|The psychology of legal relations
It doesn’t take much time listening to Dale Carnegie, Robert Cialdini or Rory Sutherland to grasp that how you say something can be just as important as what you say. This is hardly news: How to Win Friends and Influence People is 85 years old.
But nor does it take much time reading modern commercial contracts to know how resistant they are to the charms of persuasion. Legal drafting is habitually fastidious, over-particularised and logical at the expense of being what Sutherland calls psycho-logical.
By way of illustration: signage.
Say you want to ensure all your customers to wear face masks in your shop, by means of a sign.
Now, firstly, your object here is not “to prevent bare-faced customers coming into your shop”. You could achieve that by locking the door. If no-one comes in your shop there is no point having a door or, for that matter, a shop at all. Your object remains as it ever was, and always will be, twofold:
- For as many customers as possible to come in your shop, and
- For those who do to be as well disposed towards buying from you as can be.
Your second-order object, is to comply with regulatory guidance that they all wear masks. Now some customers might think this guidance idiotic. Others might think it essential to the continued progress of homo sapiens on planet Earth. It is not the JC’s goal to rush in where tiresome angels fear to tread, so he will stay out of the debate. You should, too: people are polarised on the issue so, people on either side of the issue are your customers, don’t take a position. You don’t make the rules. Play the ball.
So how do you write your sign? Consider four means of skinning the same cat:
“Please do not enter without a face mask.”
This sets up the worst possible scenario: that all customers are barred from entry, unless they overcome their prohibition by meeting certain conditions. “YOU ARE NOT REALLY WELCOME HERE,” screeches this sign, “EVEN IF YOU DO FULFIL THESE CONDITIONS”. This assumes potential customers, far from being beloved members of your extended family, welcome to sit by your hearth at any time without judgement, are TRANSGRESSORS IN NEED OF CORRECTION. Many will accept the invitation to keep walking, even if they can meet the conditions. Even if they are already meeting the conditions. Those who do enter will feel chided and will be less favorably disposed as a result.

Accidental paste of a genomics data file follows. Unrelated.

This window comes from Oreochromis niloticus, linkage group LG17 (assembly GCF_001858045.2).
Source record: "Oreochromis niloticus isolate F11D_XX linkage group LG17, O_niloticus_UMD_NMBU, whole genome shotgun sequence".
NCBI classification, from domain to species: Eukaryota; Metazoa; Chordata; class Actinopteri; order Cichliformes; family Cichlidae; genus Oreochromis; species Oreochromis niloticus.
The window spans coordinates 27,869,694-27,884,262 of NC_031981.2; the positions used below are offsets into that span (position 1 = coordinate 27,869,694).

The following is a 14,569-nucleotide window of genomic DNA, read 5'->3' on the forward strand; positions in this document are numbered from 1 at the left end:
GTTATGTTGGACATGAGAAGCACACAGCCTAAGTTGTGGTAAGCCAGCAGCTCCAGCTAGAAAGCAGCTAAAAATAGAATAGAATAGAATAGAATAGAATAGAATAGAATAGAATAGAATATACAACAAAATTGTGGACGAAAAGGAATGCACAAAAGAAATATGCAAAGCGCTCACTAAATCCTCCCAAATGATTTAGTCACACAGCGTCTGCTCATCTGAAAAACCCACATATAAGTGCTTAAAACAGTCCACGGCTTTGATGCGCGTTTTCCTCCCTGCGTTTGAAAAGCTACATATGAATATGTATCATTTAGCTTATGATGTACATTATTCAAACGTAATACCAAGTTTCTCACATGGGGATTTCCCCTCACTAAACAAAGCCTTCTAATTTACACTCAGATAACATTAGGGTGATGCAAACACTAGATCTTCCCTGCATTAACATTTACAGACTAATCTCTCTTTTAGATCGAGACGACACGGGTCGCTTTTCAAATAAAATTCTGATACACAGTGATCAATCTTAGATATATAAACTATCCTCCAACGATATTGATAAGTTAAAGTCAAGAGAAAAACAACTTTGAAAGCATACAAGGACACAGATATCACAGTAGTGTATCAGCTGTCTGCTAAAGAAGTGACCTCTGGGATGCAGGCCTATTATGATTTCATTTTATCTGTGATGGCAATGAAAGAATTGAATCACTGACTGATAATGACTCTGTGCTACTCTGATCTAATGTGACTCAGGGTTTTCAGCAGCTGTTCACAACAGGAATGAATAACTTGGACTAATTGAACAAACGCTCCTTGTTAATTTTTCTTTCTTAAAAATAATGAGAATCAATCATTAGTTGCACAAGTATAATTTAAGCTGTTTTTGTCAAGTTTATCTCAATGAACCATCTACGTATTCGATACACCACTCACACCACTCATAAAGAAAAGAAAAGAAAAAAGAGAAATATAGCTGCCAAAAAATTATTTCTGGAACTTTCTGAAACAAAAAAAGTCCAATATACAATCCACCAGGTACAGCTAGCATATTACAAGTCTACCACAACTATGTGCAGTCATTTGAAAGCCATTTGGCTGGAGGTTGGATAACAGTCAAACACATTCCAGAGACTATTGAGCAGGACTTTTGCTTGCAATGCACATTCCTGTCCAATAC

“Please put on a face mask before entering.”
This is bossy, and by commanding immediate corrective action, assumes every one of your customers and prospects — remember, a prospective customer is just a friend you haven’t met yet, right? — is violating yours and the nation’s basic ethical standards. It conveys the idea that a customer’s arrival is some kind of necessary evil, only tolerated reluctantly and under certain conditions.
“Please keep your mask on when in the store.”
This is better, assuming as it does that the prospect is already in compliance. It is not therefore chiding in nature. Nor does it impose any conditions on entry, assuming instead that the customer will enter. Cleverly, also, in presuming that prospect is already wearing a mask, it prompts those who might have “inadvertently forgotten to” to put one on without directly instructing it so, allowing a non-masked customer to make her own decision to put on a mask. But there is still a specific instruction to take a single action to the exclusion of all others. This is a direct order so, again, the customer is being commanded. Nobody puts Baby in the corner.
“Please don’t take off your mask while you’re in the store.”
This has all the advantages of of the the example above: it presumes compliance, imposes no entry condition and lets the customer make her own decision — but it has one further advantage: it phrases the command in the negative, thereby not compelling the customer to take a single mandatory action, but rather ruling out just one course of action, but allowing the multitude of all other non-mutually exclusive possibilities. This way the customer feels maximally empowered, maximally welcomed into the shop and minimally commanded, whilst getting exactly the same message. You might further refine the message: “Feel free to enjoy yourself in the store: We ask only one thing: please don’t take off your mask.”
A classic spotted at Heathrow during the later phases of the Coronavirus lockdown.“COME NO CLOSER, REVOLTING PERSON,” it says. “KEEP AWAY FROM ME, YOU FILTHY, DISEASE-RIDDEN FREAK”. Now it may well be that you are a filthy, disease-ridden freak. Statistically, someone in the terminal building will be, even at this late stage in the hysteria. I mean pandemic.
But is that any way to talk to paying customers who, fresh from being frisked and told to remove belts, jackets and sneakers, have just slogged through seven miles of meandering pungent duty-free scrublands? How about — oooh, I don’t know, “Feel free to take a load off, either side!”